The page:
Ying Lu, Department of Sociology, University of Colorado Boulder
Verbal autopsy methods with multiple causes of death
Verbal autopsy procedures are widely used for estimating cause-specific mortality in areas without medical death certification. Data on symptoms reported by caregivers along with the cause of death are collected from a medical facility, and the cause of death distribution is estimated in the population where only symptom data are available. Current approaches analyze only one cause at a time, involve assumptions judged difficult or impossible to satisfy, and require extensive, time consuming, or unreliable physician reviews, expert algorithms, or parametric statistical models. By generalizing current approaches to analyze multiple causes, we show how most of the difficult assumptions underlying existing models can be dropped. These generalizations also make physician review, expert algorithms, and parametric statistical assumptions unnecessary. With theoretical results, and empirical analyses in data from China and Tanzania, we illustrate the accuracy of this approach. While no method of analyzing verbal autopsy data, including the more computationally intensive approach offered here, can give accurate estimates in all circumstances, the procedure offered is conceptually simpler, less expensive, more general, as or more replicable, and easier to use in practice than existing approaches. As a companion to this paper, we also offer easy-to-use software that implements the methods discussed herein.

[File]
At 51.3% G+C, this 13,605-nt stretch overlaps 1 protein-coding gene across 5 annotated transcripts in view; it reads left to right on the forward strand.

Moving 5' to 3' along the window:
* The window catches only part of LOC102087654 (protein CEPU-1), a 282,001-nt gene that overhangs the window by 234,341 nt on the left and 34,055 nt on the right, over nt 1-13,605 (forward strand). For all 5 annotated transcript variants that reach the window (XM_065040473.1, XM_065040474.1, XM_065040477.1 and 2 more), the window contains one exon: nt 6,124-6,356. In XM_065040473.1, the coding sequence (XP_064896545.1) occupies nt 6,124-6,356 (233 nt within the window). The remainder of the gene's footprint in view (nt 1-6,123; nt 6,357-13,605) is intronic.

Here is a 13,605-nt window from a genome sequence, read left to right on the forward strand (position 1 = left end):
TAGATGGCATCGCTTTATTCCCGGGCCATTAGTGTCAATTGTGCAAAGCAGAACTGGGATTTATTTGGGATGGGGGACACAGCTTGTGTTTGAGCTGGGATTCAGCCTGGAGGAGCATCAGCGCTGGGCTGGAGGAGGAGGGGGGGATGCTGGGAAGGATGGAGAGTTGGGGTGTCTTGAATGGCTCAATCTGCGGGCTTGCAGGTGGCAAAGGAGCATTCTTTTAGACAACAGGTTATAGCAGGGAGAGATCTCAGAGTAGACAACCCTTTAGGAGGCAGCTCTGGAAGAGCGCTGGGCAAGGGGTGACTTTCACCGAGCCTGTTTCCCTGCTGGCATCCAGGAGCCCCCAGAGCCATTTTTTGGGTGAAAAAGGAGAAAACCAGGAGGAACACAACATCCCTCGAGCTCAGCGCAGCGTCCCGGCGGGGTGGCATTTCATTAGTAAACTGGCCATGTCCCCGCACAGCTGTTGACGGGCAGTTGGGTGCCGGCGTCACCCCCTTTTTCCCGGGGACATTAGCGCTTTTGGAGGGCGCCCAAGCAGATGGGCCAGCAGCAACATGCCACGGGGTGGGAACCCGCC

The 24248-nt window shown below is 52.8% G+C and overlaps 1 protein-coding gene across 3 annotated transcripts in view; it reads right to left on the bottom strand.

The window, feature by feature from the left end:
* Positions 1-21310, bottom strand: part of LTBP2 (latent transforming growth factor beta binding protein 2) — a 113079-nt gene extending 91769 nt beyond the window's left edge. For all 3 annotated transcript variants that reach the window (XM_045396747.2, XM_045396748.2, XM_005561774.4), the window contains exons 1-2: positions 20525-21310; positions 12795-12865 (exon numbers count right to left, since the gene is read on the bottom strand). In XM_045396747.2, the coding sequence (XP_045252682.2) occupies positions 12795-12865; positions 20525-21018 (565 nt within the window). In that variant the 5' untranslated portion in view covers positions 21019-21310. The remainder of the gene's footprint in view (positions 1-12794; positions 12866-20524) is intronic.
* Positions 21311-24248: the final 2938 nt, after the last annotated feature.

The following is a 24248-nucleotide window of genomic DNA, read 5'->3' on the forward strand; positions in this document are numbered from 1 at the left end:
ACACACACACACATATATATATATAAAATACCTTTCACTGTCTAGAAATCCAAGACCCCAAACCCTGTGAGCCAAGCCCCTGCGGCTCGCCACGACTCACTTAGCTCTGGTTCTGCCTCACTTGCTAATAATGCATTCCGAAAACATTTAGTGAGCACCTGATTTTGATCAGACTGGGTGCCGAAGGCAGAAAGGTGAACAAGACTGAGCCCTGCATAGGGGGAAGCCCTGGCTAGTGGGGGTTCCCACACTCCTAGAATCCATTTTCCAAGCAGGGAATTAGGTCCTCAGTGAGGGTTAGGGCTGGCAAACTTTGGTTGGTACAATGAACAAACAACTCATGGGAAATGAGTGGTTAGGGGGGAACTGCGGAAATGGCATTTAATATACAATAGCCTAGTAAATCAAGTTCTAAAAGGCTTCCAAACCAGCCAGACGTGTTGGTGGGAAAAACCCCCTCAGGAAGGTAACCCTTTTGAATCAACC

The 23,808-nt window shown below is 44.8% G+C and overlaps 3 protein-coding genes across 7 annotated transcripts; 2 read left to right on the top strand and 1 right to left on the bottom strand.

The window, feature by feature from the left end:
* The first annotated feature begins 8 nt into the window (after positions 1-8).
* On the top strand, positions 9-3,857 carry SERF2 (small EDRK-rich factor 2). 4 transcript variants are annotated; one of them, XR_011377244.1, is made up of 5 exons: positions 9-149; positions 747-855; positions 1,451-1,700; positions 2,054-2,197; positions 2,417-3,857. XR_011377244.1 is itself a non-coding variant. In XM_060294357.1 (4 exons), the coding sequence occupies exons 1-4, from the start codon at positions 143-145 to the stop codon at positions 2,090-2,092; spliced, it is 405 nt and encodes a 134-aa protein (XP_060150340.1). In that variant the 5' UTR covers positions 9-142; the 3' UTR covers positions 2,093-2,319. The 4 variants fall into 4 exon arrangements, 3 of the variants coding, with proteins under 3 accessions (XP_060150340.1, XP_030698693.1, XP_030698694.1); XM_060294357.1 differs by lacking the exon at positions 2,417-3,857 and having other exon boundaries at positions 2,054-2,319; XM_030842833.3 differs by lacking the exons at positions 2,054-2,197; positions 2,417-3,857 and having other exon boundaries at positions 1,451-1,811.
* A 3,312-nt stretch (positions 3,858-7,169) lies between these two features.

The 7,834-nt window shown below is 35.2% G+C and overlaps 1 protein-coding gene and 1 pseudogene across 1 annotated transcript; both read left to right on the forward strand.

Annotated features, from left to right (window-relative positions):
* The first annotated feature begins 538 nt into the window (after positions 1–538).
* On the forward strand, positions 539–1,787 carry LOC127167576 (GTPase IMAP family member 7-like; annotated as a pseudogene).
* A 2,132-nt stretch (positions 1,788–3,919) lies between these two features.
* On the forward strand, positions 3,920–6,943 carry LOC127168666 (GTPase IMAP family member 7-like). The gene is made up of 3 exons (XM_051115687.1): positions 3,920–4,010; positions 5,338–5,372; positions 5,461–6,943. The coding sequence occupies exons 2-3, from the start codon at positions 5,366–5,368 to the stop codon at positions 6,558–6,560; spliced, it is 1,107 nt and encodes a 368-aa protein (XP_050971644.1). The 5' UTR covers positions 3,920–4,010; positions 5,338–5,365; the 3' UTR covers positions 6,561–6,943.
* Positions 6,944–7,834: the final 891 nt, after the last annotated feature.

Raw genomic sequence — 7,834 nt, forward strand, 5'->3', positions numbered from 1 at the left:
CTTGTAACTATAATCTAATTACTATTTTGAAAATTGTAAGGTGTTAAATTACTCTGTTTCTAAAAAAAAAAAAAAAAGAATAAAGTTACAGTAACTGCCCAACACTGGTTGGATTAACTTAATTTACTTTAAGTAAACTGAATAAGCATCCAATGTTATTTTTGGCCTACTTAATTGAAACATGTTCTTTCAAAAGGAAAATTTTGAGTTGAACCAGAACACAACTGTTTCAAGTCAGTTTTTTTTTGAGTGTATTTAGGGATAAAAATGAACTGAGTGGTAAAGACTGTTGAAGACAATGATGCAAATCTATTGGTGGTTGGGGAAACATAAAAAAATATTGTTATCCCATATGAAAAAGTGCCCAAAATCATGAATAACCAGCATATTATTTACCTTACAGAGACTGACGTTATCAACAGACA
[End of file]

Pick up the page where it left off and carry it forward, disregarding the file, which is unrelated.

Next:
A link to the full paper: http://gking.harvard.edu/files/vamc.pdf
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